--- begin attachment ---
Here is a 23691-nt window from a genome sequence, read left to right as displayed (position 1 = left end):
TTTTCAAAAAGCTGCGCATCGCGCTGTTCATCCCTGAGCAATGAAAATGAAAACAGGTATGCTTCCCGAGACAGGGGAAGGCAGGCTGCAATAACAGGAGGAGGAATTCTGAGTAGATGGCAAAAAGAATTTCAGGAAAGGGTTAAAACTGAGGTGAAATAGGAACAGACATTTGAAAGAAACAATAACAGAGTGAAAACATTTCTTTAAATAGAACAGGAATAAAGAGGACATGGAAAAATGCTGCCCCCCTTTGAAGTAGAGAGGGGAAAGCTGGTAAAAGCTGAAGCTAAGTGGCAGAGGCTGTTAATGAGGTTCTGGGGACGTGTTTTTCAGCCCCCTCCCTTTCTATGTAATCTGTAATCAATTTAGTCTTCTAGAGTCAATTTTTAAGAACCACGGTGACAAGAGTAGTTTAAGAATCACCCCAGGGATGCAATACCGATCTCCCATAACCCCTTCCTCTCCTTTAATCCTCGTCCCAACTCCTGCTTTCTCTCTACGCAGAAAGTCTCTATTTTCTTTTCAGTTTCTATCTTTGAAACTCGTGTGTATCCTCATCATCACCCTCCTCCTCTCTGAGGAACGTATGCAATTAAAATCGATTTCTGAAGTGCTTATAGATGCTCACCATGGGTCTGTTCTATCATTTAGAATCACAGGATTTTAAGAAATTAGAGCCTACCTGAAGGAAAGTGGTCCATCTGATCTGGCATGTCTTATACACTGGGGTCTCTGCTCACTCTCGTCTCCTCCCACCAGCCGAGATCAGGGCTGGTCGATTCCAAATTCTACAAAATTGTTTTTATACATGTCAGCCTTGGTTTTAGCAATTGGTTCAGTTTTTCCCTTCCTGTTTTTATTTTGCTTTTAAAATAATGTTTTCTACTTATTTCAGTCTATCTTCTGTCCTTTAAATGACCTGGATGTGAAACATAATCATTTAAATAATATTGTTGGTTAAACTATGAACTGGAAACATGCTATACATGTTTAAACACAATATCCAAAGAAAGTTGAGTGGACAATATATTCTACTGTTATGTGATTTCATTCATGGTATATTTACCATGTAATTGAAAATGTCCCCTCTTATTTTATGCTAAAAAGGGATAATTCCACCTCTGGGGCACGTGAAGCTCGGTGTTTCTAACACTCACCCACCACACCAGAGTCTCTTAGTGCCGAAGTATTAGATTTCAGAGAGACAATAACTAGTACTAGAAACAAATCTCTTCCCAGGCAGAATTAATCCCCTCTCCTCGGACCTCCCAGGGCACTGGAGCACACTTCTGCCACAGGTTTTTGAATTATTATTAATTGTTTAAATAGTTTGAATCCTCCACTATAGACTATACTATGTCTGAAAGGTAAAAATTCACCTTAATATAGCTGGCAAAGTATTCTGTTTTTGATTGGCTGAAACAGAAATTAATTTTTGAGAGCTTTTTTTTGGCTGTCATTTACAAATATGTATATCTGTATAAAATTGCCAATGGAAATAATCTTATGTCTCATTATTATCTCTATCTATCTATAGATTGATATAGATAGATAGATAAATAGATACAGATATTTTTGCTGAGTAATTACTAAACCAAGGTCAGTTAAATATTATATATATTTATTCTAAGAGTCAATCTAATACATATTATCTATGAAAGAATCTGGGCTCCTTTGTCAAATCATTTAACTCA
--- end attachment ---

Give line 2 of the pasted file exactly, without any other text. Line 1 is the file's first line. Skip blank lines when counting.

TTTTCAAAAAGCTGCGCATCGCGCTGTTCATCCCTGAGCAATGAAAATGAAAACAGGTATGCTTCCCGAGACAGGGGAAGGCAGGCTGCAATAACAGGAGGAGGAATTCTGAGTAGATGGCAAAAAGAATTTCAGGAAAGGGTTAAAACTGAGGTGAAATAGGAACAGACATTTGAAAGAAACAATAACAGAGTGAAAACATTTCTTTAAATAGAACAGGAATAAAGAGGACATGGAAAAATGCTGCCCCCCTTTGAAGTAGAGAGGGGAAAGCTGGTAAAAGCTGAAGCTAAGTGGCAGAGGCTGTTAATGAGGTTCTGGGGACGTGTTTTTCAGCCCCCTCCCTTTCTATGTAATCTGTAATCAATTTAGTCTTCTAGAGTCAATTTTTAAGAACCACGGTGACAAGAGTAGTTTAAGAATCACCCCAGGGATGCAATACCGATCTCCCATAACCCCTTCCTCTCCTTTAATCCTCGTCCCAACTCCTGCTTTCTCTCTACGCAGAAAGTCTCTATTTTCTTTTCAGTTTCTATCTTTGAAACTCGTGTGTATCCTCATCATCACCCTCCTCCTCTCTGAGGAACGTATGCAATTAAAATCGATTTCTGAAGTGCTTATAGATGCTCACCATGGGTCTGTTCTATCATTTAGAATCACAGGATTTTAAGAAATTAGAGCCTACCTGAAGGAAAGTGGTCCATCTGATCTGGCATGTCTTATACACTGGGGTCTCTGCTCACTCTCGTCTCCTCCCACCAGCCGAGATCAGGGCTGGTCGATTCCAAATTCTACAAAATTGTTTTTATACATGTCAGCCTTGGTTTTAGCAATTGGTTCAGTTTTTCCCTTCCTGTTTTTATTTTGCTTTTAAAATAATGTTTTCTACTTATTTCAGTCTATCTTCTGTCCTTTAAATGACCTGGATGTGAAACATAATCATTTAAATAATATTGTTGGTTAAACTATGAACTGGAAACATGCTATACATGTTTAAACACAATATCCAAAGAAAGTTGAGTGGACAATATATTCTACTGTTATGTGATTTCATTCATGGTATATTTACCATGTAATTGAAAATGTCCCCTCTTATTTTATGCTAAAAAGGGATAATTCCACCTCTGGGGCACGTGAAGCTCGGTGTTTCTAACACTCACCCACCACACCAGAGTCTCTTAGTGCCGAAGTATTAGATTTCAGAGAGACAATAACTAGTACTAGAAACAAATCTCTTCCCAGGCAGAATTAATCCCCTCTCCTCGGACCTCCCAGGGCACTGGAGCACACTTCTGCCACAGGTTTTTGAATTATTATTAATTGTTTAAATAGTTTGAATCCTCCACTATAGACTATACTATGTCTGAAAGGTAAAAATTCACCTTAATATAGCTGGCAAAGTATTCTGTTTTTGATTGGCTGAAACAGAAATTAATTTTTGAGAGCTTTTTTTTGGCTGTCATTTACAAATATGTATATCTGTATAAAATTGCCAATGGAAATAATCTTATGTCTCATTATTATCTCTATCTATCTATAGATTGATATAGATAGATAGATAAATAGATACAGATATTTTTGCTGAGTAATTACTAAACCAAGGTCAGTTAAATATTATATATATTTATTCTAAGAGTCAATCTAATACATATTATCTATGAAAGAATCTGGGCTCCTTTGTCAAATCATTTAACTCA